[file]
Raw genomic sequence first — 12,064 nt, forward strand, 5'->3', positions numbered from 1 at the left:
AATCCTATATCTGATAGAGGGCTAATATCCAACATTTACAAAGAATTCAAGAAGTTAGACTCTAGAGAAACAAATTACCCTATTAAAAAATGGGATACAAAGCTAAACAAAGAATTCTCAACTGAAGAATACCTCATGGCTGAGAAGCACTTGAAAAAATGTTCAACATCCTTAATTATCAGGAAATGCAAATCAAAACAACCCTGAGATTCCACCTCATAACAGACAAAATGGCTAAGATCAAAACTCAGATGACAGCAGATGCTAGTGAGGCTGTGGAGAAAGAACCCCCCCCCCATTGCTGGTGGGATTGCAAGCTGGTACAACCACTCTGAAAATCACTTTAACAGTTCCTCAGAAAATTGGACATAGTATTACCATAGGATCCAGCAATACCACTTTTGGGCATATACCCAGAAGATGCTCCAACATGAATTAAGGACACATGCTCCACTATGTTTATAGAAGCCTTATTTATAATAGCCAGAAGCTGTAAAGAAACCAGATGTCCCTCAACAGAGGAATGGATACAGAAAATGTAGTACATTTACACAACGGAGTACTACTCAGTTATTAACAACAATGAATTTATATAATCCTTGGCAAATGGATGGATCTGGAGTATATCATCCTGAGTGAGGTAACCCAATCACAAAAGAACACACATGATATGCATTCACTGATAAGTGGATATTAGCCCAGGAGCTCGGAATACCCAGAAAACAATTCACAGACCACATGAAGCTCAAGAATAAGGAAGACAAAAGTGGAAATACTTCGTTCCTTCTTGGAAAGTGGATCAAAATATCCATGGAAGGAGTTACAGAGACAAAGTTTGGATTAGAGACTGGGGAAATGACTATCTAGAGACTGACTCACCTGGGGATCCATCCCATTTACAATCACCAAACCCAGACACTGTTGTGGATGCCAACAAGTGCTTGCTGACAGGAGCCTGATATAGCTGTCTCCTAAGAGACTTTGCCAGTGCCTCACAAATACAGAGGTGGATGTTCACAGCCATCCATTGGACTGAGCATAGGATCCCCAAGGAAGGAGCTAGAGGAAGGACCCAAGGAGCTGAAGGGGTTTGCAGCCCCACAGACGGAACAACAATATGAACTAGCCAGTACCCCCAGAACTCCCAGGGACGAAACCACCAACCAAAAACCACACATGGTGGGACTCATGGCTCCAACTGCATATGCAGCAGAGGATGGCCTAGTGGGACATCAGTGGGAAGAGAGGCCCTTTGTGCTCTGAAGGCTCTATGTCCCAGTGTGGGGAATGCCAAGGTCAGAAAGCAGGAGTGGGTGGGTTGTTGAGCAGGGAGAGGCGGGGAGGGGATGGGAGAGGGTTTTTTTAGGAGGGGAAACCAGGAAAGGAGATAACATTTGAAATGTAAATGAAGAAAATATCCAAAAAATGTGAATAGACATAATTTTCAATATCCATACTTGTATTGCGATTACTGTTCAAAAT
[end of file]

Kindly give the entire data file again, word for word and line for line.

Raw genomic sequence first — 12,064 nt, forward strand, 5'->3', positions numbered from 1 at the left:
AATCCTATATCTGATAGAGGGCTAATATCCAACATTTACAAAGAATTCAAGAAGTTAGACTCTAGAGAAACAAATTACCCTATTAAAAAATGGGATACAAAGCTAAACAAAGAATTCTCAACTGAAGAATACCTCATGGCTGAGAAGCACTTGAAAAAATGTTCAACATCCTTAATTATCAGGAAATGCAAATCAAAACAACCCTGAGATTCCACCTCATAACAGACAAAATGGCTAAGATCAAAACTCAGATGACAGCAGATGCTAGTGAGGCTGTGGAGAAAGAACCCCCCCCCCATTGCTGGTGGGATTGCAAGCTGGTACAACCACTCTGAAAATCACTTTAACAGTTCCTCAGAAAATTGGACATAGTATTACCATAGGATCCAGCAATACCACTTTTGGGCATATACCCAGAAGATGCTCCAACATGAATTAAGGACACATGCTCCACTATGTTTATAGAAGCCTTATTTATAATAGCCAGAAGCTGTAAAGAAACCAGATGTCCCTCAACAGAGGAATGGATACAGAAAATGTAGTACATTTACACAACGGAGTACTACTCAGTTATTAACAACAATGAATTTATATAATCCTTGGCAAATGGATGGATCTGGAGTATATCATCCTGAGTGAGGTAACCCAATCACAAAAGAACACACATGATATGCATTCACTGATAAGTGGATATTAGCCCAGGAGCTCGGAATACCCAGAAAACAATTCACAGACCACATGAAGCTCAAGAATAAGGAAGACAAAAGTGGAAATACTTCGTTCCTTCTTGGAAAGTGGATCAAAATATCCATGGAAGGAGTTACAGAGACAAAGTTTGGATTAGAGACTGGGGAAATGACTATCTAGAGACTGACTCACCTGGGGATCCATCCCATTTACAATCACCAAACCCAGACACTGTTGTGGATGCCAACAAGTGCTTGCTGACAGGAGCCTGATATAGCTGTCTCCTAAGAGACTTTGCCAGTGCCTCACAAATACAGAGGTGGATGTTCACAGCCATCCATTGGACTGAGCATAGGATCCCCAAGGAAGGAGCTAGAGGAAGGACCCAAGGAGCTGAAGGGGTTTGCAGCCCCACAGACGGAACAACAATATGAACTAGCCAGTACCCCCAGAACTCCCAGGGACGAAACCACCAACCAAAAACCACACATGGTGGGACTCATGGCTCCAACTGCATATGCAGCAGAGGATGGCCTAGTGGGACATCAGTGGGAAGAGAGGCCCTTTGTGCTCTGAAGGCTCTATGTCCCAGTGTGGGGAATGCCAAGGTCAGAAAGCAGGAGTGGGTGGGTTGTTGAGCAGGGAGAGGCGGGGAGGGGATGGGAGAGGGTTTTTTTAGGAGGGGAAACCAGGAAAGGAGATAACATTTGAAATGTAAATGAAGAAAATATCCAAAAAATGTGAATAGACATAATTTTCAATATCCATACTTGTATTGCGATTACTGTTCAAAAT